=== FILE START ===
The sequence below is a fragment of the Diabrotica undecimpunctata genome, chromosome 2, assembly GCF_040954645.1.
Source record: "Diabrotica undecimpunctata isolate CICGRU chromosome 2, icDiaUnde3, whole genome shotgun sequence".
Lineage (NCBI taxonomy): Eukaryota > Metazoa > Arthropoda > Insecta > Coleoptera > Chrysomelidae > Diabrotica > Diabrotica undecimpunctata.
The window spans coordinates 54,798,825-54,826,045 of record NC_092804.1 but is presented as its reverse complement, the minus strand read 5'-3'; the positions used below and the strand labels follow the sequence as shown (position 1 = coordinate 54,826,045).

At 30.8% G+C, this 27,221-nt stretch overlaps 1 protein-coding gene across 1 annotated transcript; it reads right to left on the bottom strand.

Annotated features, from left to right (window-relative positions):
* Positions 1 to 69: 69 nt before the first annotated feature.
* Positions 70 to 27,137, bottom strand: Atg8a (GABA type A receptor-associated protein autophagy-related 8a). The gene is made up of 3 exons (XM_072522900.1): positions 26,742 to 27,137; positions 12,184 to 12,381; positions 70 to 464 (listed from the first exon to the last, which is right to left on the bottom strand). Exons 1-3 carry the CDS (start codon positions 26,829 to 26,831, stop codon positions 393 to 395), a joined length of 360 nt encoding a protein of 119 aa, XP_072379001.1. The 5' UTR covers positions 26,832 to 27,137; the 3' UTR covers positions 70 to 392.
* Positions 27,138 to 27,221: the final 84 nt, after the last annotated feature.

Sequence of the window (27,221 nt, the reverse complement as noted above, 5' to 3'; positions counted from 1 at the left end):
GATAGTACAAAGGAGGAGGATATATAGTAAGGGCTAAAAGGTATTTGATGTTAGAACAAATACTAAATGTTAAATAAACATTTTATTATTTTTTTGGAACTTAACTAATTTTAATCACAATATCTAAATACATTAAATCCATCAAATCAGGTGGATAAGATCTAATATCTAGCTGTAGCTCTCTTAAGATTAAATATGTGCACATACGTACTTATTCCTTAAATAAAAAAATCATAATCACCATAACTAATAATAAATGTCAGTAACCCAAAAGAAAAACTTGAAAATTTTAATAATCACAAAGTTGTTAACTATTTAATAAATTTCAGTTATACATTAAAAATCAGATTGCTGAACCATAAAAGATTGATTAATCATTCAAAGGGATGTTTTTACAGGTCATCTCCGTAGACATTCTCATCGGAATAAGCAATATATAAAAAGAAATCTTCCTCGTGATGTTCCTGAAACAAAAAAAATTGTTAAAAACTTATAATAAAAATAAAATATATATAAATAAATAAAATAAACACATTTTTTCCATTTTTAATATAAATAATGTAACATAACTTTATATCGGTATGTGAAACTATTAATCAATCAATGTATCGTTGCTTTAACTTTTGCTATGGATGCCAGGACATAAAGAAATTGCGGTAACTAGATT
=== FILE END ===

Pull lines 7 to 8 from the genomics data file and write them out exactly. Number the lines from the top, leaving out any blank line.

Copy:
* Positions 1 to 69: 69 nt before the first annotated feature.
* Positions 70 to 27,137, bottom strand: Atg8a (GABA type A receptor-associated protein autophagy-related 8a). The gene is made up of 3 exons (XM_072522900.1): positions 26,742 to 27,137; positions 12,184 to 12,381; positions 70 to 464 (listed from the first exon to the last, which is right to left on the bottom strand). Exons 1-3 carry the CDS (start codon positions 26,829 to 26,831, stop codon positions 393 to 395), a joined length of 360 nt encoding a protein of 119 aa, XP_072379001.1. The 5' UTR covers positions 26,832 to 27,137; the 3' UTR covers positions 70 to 392.